Presentation of the DELF
What is the DELF?
The DELF (Diplôme d’Etudes en Langue Française) is an official diploma issued by the French Ministry of National Education. It allows foreign and French candidates, those originating from a non-French-speaking country and those who have not been awarded with a French secondary or higher education diploma, to certify their proficiency in the French language.
The idea is to shine a light on French culture and language abroad. Today, 400,000 exam registrations are annually recorded in more than 1186 authorised exam centres in over 174 countries, including France. Over time, the DELF diploma has become increasingly renowned as a result of French cultural network activities abroad. It follows, in particular, the policy of French linguistic and cultural cooperation abroad as well as the development of many French language teaching centres worldwide.
This national diploma is composed of four different levels which are the equivalents of those within the Central European Framework of Reference for Languages (A1, A2, B1, B2). A public diploma has also been created. For each level, four competencies are evaluated: oral comprehension, oral expression, written comprehension, and written expression. Each level has a different degree of difficulty.
The specifics of the DELF exam
Going beyond simple linguistic knowledge!
The DELF does not only assess your level of French. It also assesses the candidate’s knowledge of how to use the language, their social skills and their ability to learn within a linguistic, sociolinguistic and pragmatic framework. The candidate should pay attention to the way in which they express themselves, as well as the way in which they interact with others, during the activities presented in each test.
This is not surprising given that those who sit the exam will certainly live in a French-speaking environment. They are expected to be capable of coping with everyday situations and to be able to interact easily with French people and their culture in order to adapt to their new environment.
The DELF Tout Public is reserved for adults between levels A1 to B2.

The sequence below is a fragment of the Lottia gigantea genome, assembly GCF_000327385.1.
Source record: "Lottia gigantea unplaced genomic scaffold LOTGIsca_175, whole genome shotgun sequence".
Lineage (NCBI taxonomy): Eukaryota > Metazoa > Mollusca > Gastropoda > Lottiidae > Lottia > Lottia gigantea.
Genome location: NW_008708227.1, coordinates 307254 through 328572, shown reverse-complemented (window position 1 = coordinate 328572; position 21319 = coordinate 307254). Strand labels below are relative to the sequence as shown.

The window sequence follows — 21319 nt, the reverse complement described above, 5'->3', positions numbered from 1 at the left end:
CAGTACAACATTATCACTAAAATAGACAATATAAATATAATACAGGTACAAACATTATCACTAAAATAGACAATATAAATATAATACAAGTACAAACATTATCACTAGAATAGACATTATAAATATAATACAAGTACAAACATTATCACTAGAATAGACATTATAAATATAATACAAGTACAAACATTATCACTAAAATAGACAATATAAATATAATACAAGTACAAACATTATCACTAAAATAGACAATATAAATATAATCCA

The DELF Junior has the same structure as the DELF Tout Public (A1-B2), except that the themes have been changed to reflect different interests. The exam is reserved for young people of secondary school age (12 to 17 years) and an identical diploma to that of the public version is issued.
The DELF Scolaire came into being in 2005 and also has the same structure as the DELF Tout Public (A1-B2). However, this version is designed for teenage school pupils who attend either public or private schools. The themes and media used for the exam are thus adapted to school pupils.
The DELF Prim (A1.1-A1-A2) is the first tier of French as a Foreign Language diplomas. It was designed for children who are beginners in French and are registered in a French elementary school or those of the same age in other countries.
The DELF Pro (A1-B2) was created in 2009 and corresponds to the professional version of the DELF diploma. It is reserved for those who have the objective of working within a French-speaking company or environment. The themes tackled in this exam thus refer to the working world. The candidate can join the diploma at any level they wish.
DELF: practical information
You can register for the exam of your choice, according to your level. It is even possible to apply for several DELF diplomas within the same session. For registration, students should go directly to the exam centres, either abroad or in France. Be aware that those wishing to take the DELF Scolaire should register with the school in question.
Also, DELF prices may also vary depending on the level you choose to take. If you don’t know which exam to choose between the DELF and the TCF, you can check the blog posts to see which test suits you best.